Open banking

How open banking is giving a San Diego coffee roastery the jolt of capital to thrive

May 3, 2021 | By Alyssa Newcomb

Before COVID-19 hit, Beverly and Sam Magtanong had big plans for expanding Mostra Coffee, their microroastery and cafe in San Diego, California. Founded in 2013, Mostra is more than your average neighborhood coffee joint – the couple, along with two other friends, all first- and second-generation Filipino immigrants, started the company to support farmers by sourcing coffee beans from the Philippines.

Pre-COVID, they hoped to open a second coffee shop in the San Diego area. They had just been recognized as 2020 Micro Roaster of the Year by Roast Magazine and were almost ready to open their new store when the pandemic put everything on hold. Business at Mostra was cut in half, which meant they had to make the difficult decision to lay off part-time staff.

“My vision was, if I could stay open for the next day, and if I can pay my staff one more day, and if I can serve one more cup of coffee, there's a blessing there,” Sam Magtanong says. “We just looked at it that way, and we kept just trying to stay open another day.”

From left, Mostra Coffee co-owners Sam and Beverly Magtanong, Jelynn Malone, and Mike Arquines. (Photo credit: Cindy Kyle)

 

Even in the best of times, entrepreneurs can have a hard time accessing the capital they need to build their businesses. When the Magtanongs and their partners, Jelynn Malone and Mike Arquines, opened their first retail store in January 2018, they had exhausted all their savings and loans from family and friends. They turned to Lendio and Finicity, two companies that use open banking, a service that lets people more easily share their banking data with other banks, lenders and fintech companies.

In this type of scenario, open banking information helps lenders understand a person or a small to mid-sized business’ creditworthiness much better than a simple credit score, letting them more quickly and easily approve loans for people. More broadly, open banking is already helping millions of people – including those with thin or no credit histories – to get home, student and car loans.

Lendio works with Finicity, a Mastercard business whose open banking platform connects to more than 10,000 financial institutions. Sam Magtanong filled out a 15-minute application and linked Mostra’s bank accounts through Finicity to allow Lendio to immediately access its financial history. With that information in hand, Lendio was able to find him the loan he needed in the roastery’s early days in 2018.

“Those loans gave the time and gave us the cushion we needed to keep the business moving forward and growing,” he says.

When the pandemic hit, Mostra needed access to another loan, and the owners needed it fast. Magtanong worried his business wouldn’t be prioritized when he tried to apply for a U.S. Paycheck Protection Program loan through the larger banks, so he turned to Lendio again. Lendio connected them to an $80,000 PPP loan so Mostra could finish work on its second location in San Diego and offer jobs back to the staff they had laid off at the start of the pandemic. The second shop opened on June 30, 2020.

“The smallest businesses, especially minority-owned businesses and women-owned businesses, were being left behind,” says Brock Blake, co-founder and CEO of Lendio. “It takes much more work to underwrite and the loan size is small, so larger businesses with bigger needs have benefited from traditional lending. But with technology, we are overcoming that hurdle.”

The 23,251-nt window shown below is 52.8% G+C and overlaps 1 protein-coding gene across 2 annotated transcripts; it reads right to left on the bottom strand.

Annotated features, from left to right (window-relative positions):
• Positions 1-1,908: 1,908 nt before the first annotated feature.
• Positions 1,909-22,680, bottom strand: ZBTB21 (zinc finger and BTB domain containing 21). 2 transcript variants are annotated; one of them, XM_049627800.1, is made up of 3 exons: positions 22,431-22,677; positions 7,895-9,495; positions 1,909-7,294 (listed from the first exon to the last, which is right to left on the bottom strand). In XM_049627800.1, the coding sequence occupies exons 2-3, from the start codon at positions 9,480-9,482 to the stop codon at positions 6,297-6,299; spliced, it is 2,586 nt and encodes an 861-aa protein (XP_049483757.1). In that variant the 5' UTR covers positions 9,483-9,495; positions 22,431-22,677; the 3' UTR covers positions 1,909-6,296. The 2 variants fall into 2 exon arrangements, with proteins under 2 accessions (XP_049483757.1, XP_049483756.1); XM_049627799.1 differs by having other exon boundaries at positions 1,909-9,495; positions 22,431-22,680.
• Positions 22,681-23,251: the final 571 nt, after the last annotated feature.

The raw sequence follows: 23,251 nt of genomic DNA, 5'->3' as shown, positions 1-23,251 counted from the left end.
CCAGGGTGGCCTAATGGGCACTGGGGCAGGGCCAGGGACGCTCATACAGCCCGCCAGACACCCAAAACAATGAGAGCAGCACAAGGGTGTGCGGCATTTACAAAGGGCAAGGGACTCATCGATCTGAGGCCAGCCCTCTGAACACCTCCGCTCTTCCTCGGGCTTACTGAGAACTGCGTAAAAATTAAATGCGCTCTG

The loans met not only the need but the urgency of Mostra’s situation, Sam Magtanong says. “I went from feeling a sense of desperation to feeling a sense of relief.”

A barista at Mostra Coffee. (Photo credit: Luke Kyle)

 

In a three-month stretch starting in April 2020, Lendio helped 100,000 small businesses in the U.S. connect to $8 billion in PPP loan approvals. With the newest round of PPP loans, Lendio has started working with Finicity’s open banking platform to authenticate bank statements to reduce the risk of fraud in the process.            

Added to that, Mastercard and Lendio signed a strategic agreement to help small businesses access loans and digital tools in the U.K. and other markets in the coming months. Lendio will also work more closely with Finicity to help small businesses maintain consistent cashflows and access working capital. Lendio joined Mastercard’s startup engagement program Start Path last year to reach even more small business owners.

“With new technology and powerful partnerships like these, people can harness their own financial history to access credit that previously may have been beyond their reach,” says Jess Turner, Mastercard’s executive vice president for New Digital Infrastructure & Fintech.

Ultimately, it can make business ownership more accessible, says Denada Ramnishta, senior vice president of Lender & Partner Strategy at Lendio. “Eliminating financial hurdles and introducing small business owners to capital opportunities they may not know exist can extend the spirit of entrepreneurship to more people.”

Having peace of mind has allowed the Magtanongs and their co-owners refocus on their community and their mission. Even after a difficult year, Sam Magtanong says he approaches every day, and every cup of coffee, with gratitude.

“There was this realization that no matter what challenges we're going through over here, there are many people living in communities outside of our neighborhoods and around the world who are carrying a heavier burden than what we are carrying,” he says. “To be able to do something like providing coffee, which can make a difference in peoples’ lives, it satisfies the soul.”

Alyssa Newcomb, Contributor